Romanticizing 20th Century Japan Through The Prints Of Kawase Hasui

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Showplace Antique + Design Center will be holding their New York Estate Auction on March 15. This sale features over 300 lots of jewelrysilver, European painting20th century design and Asian Art.

On the Asian Art side of the sale are numerous objects like Buddhist sculpturesChinese export porcelain and Japanese Meiji Bronzes. Of particular note are two outstanding Japanese woodblock prints by the famed shin-hanga artist, Kawase Hasui (1883-1957).

Shin-hanga literally means ‘new print’- a movement that became popular during the first half of the 20th Century. 

Lot 55, Hasui Shiba Zojoji Temple Japanese Woodblock Print; Estimate $2,000-$4,000

These types of prints relied on the artist’s self-expression and feature a more westernized understanding of perspective, lighting and shading. The shin-hanga style is in stark contrast to the traditional ukiyo-e ‘floating world’ prints of the 18th and 19th centuries. The latter were known to be snapshots of daily Japanese life. 

Along with Ito Shinsui (1898-1972), Hiroshi Yoshida (1876-1950) and Ohara Koson (1877-1945), Hasui was one of the major artists in the shin-hanga movement. He worked very closely with the publisher Shozaburo Watanabe (1885-1962) for over forty years and produced over 600 designs. In 1956, he was recognized as a Living National Treasure in Japan.

Hasui’s prints are unique and easily identifiable. His oeuvre depicts detailed images of landscapes, nature and traditional Japanese architecture including temples and villages. In many of his scenes, he will incorporate natural elements such as snow and rain to enhance the mood.

Hasui often includes figures into his prints, but most of them are small in scale relative to their environment. Many collectors of his works suggest that these figures are a microcosm of the human condition during that time – individuals dealing with the liminal state between the past and modernity. 

Lot 55 is one of Hasui’s most iconic images, Zojoji Temple. This Buddhist site can be traced back to the early 17th Century and is currently located in Shiba Park, Tokyo. Published in 1935, this print was part of his series ‘Twenty Views of Tokyo’.

Detail of Lot 55Hasui Shiba Zojoji Temple Japanese Woodblock Print; Estimate $2,000-$4,000

The scene is full of drama. An anonymous female figure, dressed in a traditional blue kimono, raises her umbrella to block off the blowing snow. In the foreground, a large snow-covered pine tree frames the scene. In the background, we see the massive bright-red structure of Zojoji Temple contrasting the darker colours of the figure and the tree. Even though the viewer doesn’t know the true story of this scene, a narrative can be easily unfolded.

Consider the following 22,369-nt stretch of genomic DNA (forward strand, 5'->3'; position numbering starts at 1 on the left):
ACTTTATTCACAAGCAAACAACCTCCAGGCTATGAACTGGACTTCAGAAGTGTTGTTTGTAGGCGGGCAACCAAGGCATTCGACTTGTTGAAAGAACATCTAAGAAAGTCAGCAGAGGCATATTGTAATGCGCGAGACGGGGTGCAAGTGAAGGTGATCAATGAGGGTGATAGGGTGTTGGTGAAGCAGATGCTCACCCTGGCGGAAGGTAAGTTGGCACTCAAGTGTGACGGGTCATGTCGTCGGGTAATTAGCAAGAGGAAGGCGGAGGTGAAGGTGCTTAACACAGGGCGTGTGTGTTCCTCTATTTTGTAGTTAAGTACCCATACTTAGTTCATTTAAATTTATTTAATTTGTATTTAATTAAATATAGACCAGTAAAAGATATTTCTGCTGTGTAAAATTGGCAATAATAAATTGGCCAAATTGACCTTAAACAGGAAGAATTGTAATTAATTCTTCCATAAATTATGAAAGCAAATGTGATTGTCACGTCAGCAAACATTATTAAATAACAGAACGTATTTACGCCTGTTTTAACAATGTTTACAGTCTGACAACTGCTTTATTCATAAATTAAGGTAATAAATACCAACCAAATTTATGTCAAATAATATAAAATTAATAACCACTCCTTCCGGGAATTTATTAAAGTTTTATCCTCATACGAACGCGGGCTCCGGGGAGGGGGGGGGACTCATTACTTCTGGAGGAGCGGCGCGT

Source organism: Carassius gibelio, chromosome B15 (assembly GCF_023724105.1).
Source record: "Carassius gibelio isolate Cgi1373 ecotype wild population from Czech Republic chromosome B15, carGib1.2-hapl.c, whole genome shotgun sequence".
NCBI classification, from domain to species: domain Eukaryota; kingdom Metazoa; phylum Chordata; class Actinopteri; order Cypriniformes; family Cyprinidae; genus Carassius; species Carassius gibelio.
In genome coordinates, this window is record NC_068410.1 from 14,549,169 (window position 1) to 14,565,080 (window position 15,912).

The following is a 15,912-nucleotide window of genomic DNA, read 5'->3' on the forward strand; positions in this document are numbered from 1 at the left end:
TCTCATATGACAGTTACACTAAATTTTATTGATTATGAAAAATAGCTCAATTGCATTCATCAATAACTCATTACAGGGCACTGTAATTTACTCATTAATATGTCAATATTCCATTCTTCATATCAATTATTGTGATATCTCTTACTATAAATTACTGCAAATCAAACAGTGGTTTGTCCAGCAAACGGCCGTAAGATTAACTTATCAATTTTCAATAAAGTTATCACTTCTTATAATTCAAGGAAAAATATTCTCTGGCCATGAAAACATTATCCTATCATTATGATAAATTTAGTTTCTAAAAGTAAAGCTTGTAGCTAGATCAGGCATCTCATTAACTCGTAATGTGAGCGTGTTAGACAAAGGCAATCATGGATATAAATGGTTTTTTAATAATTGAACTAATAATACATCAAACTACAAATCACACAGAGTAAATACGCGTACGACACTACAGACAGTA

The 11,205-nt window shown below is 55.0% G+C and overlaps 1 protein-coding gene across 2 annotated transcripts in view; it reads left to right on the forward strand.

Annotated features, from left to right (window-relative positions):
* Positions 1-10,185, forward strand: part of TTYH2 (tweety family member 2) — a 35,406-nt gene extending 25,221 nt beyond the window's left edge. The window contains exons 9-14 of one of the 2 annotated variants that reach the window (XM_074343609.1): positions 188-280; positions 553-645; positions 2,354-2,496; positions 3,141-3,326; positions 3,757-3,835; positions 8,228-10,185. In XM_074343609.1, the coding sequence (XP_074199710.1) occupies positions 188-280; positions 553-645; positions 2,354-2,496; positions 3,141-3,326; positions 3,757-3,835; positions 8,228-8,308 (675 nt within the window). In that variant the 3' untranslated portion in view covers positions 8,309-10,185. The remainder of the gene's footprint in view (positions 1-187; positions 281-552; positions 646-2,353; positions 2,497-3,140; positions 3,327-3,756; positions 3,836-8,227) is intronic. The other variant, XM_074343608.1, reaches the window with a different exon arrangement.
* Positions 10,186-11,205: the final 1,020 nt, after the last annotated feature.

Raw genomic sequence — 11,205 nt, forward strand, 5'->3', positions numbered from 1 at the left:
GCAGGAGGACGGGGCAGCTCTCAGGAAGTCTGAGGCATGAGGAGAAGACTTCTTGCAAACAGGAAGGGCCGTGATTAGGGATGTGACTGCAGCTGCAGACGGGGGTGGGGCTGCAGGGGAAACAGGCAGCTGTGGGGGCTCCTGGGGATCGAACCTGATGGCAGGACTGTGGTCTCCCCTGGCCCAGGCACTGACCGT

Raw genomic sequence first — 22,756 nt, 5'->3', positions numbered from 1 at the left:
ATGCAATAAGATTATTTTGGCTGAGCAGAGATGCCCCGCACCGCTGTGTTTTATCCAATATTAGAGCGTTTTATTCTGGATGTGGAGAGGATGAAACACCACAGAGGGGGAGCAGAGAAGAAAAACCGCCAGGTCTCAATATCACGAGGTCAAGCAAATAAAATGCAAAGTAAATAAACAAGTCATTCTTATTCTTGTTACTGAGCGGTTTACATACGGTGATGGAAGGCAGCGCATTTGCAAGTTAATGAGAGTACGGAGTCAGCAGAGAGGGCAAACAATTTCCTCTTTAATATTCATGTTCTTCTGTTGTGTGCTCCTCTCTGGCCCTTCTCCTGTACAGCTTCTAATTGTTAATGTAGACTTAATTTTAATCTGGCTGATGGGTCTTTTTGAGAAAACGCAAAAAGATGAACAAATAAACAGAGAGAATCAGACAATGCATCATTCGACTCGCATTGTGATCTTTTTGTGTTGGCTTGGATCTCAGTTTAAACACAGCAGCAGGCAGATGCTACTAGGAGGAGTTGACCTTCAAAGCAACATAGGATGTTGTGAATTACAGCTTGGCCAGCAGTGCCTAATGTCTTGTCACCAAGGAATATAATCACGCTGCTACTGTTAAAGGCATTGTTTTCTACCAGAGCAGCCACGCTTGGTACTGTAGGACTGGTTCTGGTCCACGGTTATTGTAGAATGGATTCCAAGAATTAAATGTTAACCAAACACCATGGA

Zojoji Temple is one of the most popular Japanese woodblock prints and can often be seen on calendars, greeting cards, and magnets. Even though you may not know Kawase Hasui, you may have remembered being drawn to this image once in your lifetime.

For new collectors of Hasui, Zojoji Temple is one of the prints they definitely pursue. It may even be the reason why they like Hasui in the first place! It depicts an idealized vision of Japan where elements of the past are still present during modern times. 

Lot 56, Hasui Honmon Temple, Ikegami Japanese Woodblock; Estimate $1,000-$2,000

Lot 56 is another exciting Kawase Hasui woodblock print. Like Zojoji Temple, Honmon Temple (1931) depicts a temple scene during snowfall. However, it’s noticeably less dramatic since the figures aren’t up against the natural elements. Rather, the snow is falling gently, resulting in a calm atmosphere.

We still see women wearing kimonos, but they remain anonymous with their backs turned to the viewer and faces hidden under umbrellas. Just in front of them is a solitary male figure; it’s up to the viewer to imagine the story here. 

Zojoji Temple and Honmon Temple can both be compared to the works of ukiyo-e master Utagawa Hiroshige (1797-1858). The Showplace Antique + Design Center auction will be offering two of his scenes for sale, Yahagi Bridge (lot 57) from his series ‘53 Stations of the Tokaido Road’ and Tasuta Mountain and River (lot 58) from his series ‘Famous Places from the Sixty Odd Provinces’. 

Yahagi Bridge and Tatsuta Mountain and River were produced approximately 70 years before the two Hasui prints. Hiroshige is best known for depicting animals, town scenes, and vignettes of tourist locations across Japan. Both of these prints offer snapshots for those who have or are hoping to visit these iconic travel destinations. 

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